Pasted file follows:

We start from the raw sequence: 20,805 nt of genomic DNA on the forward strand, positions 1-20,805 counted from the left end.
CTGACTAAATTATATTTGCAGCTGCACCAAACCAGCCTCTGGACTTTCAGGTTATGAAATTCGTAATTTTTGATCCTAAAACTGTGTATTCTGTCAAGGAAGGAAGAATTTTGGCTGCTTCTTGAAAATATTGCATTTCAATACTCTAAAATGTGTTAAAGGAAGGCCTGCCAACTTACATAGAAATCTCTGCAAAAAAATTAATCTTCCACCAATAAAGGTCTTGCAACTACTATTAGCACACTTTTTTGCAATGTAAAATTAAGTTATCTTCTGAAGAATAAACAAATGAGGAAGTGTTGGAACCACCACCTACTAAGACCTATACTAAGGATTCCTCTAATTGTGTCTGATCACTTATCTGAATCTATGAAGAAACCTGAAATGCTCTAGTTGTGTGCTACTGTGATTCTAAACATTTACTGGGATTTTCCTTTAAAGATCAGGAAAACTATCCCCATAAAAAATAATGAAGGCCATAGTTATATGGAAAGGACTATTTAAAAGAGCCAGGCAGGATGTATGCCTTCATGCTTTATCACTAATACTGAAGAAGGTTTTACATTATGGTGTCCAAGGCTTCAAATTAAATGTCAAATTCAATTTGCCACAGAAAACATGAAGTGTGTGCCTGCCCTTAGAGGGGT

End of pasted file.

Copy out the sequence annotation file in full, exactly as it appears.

We start from the raw sequence: 20,805 nt of genomic DNA on the forward strand, positions 1-20,805 counted from the left end.
CTGACTAAATTATATTTGCAGCTGCACCAAACCAGCCTCTGGACTTTCAGGTTATGAAATTCGTAATTTTTGATCCTAAAACTGTGTATTCTGTCAAGGAAGGAAGAATTTTGGCTGCTTCTTGAAAATATTGCATTTCAATACTCTAAAATGTGTTAAAGGAAGGCCTGCCAACTTACATAGAAATCTCTGCAAAAAAATTAATCTTCCACCAATAAAGGTCTTGCAACTACTATTAGCACACTTTTTTGCAATGTAAAATTAAGTTATCTTCTGAAGAATAAACAAATGAGGAAGTGTTGGAACCACCACCTACTAAGACCTATACTAAGGATTCCTCTAATTGTGTCTGATCACTTATCTGAATCTATGAAGAAACCTGAAATGCTCTAGTTGTGTGCTACTGTGATTCTAAACATTTACTGGGATTTTCCTTTAAAGATCAGGAAAACTATCCCCATAAAAAATAATGAAGGCCATAGTTATATGGAAAGGACTATTTAAAAGAGCCAGGCAGGATGTATGCCTTCATGCTTTATCACTAATACTGAAGAAGGTTTTACATTATGGTGTCCAAGGCTTCAAATTAAATGTCAAATTCAATTTGCCACAGAAAACATGAAGTGTGTGCCTGCCCTTAGAGGGGT